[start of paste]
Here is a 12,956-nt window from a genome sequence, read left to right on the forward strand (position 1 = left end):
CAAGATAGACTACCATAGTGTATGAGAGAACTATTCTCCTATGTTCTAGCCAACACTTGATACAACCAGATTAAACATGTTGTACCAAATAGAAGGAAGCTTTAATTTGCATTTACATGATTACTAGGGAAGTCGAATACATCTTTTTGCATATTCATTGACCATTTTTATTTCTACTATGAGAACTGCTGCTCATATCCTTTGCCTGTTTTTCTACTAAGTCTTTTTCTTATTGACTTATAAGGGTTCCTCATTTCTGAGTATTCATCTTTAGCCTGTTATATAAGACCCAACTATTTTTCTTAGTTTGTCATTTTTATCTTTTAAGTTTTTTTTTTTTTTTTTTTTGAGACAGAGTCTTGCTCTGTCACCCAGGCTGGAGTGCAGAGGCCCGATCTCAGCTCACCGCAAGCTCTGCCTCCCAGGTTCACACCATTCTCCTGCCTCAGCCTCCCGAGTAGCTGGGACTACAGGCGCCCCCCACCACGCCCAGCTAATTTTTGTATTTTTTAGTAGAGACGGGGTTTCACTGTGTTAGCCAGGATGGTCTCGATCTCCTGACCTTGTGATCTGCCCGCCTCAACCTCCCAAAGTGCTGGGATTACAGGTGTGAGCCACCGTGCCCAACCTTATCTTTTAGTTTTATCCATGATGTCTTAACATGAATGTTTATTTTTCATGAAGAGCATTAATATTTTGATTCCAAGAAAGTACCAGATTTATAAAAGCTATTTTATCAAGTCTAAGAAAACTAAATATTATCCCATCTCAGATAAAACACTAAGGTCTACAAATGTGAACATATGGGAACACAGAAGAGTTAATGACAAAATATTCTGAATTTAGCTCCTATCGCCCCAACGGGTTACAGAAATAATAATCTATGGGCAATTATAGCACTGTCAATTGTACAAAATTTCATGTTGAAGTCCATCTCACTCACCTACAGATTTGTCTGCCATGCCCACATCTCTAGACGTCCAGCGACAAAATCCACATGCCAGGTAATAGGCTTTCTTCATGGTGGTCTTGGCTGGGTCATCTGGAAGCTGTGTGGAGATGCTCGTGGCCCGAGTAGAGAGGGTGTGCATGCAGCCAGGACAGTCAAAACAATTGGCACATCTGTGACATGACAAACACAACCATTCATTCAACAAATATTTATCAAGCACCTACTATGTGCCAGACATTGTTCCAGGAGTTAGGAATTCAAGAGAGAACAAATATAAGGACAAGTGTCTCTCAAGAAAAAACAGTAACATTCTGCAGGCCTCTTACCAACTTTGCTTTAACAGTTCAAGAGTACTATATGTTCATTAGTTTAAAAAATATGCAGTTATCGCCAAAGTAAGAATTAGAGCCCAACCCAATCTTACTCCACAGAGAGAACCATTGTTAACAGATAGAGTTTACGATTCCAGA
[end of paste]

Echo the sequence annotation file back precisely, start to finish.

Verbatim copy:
Here is a 12,956-nt window from a genome sequence, read left to right on the forward strand (position 1 = left end):
CAAGATAGACTACCATAGTGTATGAGAGAACTATTCTCCTATGTTCTAGCCAACACTTGATACAACCAGATTAAACATGTTGTACCAAATAGAAGGAAGCTTTAATTTGCATTTACATGATTACTAGGGAAGTCGAATACATCTTTTTGCATATTCATTGACCATTTTTATTTCTACTATGAGAACTGCTGCTCATATCCTTTGCCTGTTTTTCTACTAAGTCTTTTTCTTATTGACTTATAAGGGTTCCTCATTTCTGAGTATTCATCTTTAGCCTGTTATATAAGACCCAACTATTTTTCTTAGTTTGTCATTTTTATCTTTTAAGTTTTTTTTTTTTTTTTTTTTGAGACAGAGTCTTGCTCTGTCACCCAGGCTGGAGTGCAGAGGCCCGATCTCAGCTCACCGCAAGCTCTGCCTCCCAGGTTCACACCATTCTCCTGCCTCAGCCTCCCGAGTAGCTGGGACTACAGGCGCCCCCCACCACGCCCAGCTAATTTTTGTATTTTTTAGTAGAGACGGGGTTTCACTGTGTTAGCCAGGATGGTCTCGATCTCCTGACCTTGTGATCTGCCCGCCTCAACCTCCCAAAGTGCTGGGATTACAGGTGTGAGCCACCGTGCCCAACCTTATCTTTTAGTTTTATCCATGATGTCTTAACATGAATGTTTATTTTTCATGAAGAGCATTAATATTTTGATTCCAAGAAAGTACCAGATTTATAAAAGCTATTTTATCAAGTCTAAGAAAACTAAATATTATCCCATCTCAGATAAAACACTAAGGTCTACAAATGTGAACATATGGGAACACAGAAGAGTTAATGACAAAATATTCTGAATTTAGCTCCTATCGCCCCAACGGGTTACAGAAATAATAATCTATGGGCAATTATAGCACTGTCAATTGTACAAAATTTCATGTTGAAGTCCATCTCACTCACCTACAGATTTGTCTGCCATGCCCACATCTCTAGACGTCCAGCGACAAAATCCACATGCCAGGTAATAGGCTTTCTTCATGGTGGTCTTGGCTGGGTCATCTGGAAGCTGTGTGGAGATGCTCGTGGCCCGAGTAGAGAGGGTGTGCATGCAGCCAGGACAGTCAAAACAATTGGCACATCTGTGACATGACAAACACAACCATTCATTCAACAAATATTTATCAAGCACCTACTATGTGCCAGACATTGTTCCAGGAGTTAGGAATTCAAGAGAGAACAAATATAAGGACAAGTGTCTCTCAAGAAAAAACAGTAACATTCTGCAGGCCTCTTACCAACTTTGCTTTAACAGTTCAAGAGTACTATATGTTCATTAGTTTAAAAAATATGCAGTTATCGCCAAAGTAAGAATTAGAGCCCAACCCAATCTTACTCCACAGAGAGAACCATTGTTAACAGATAGAGTTTACGATTCCAGA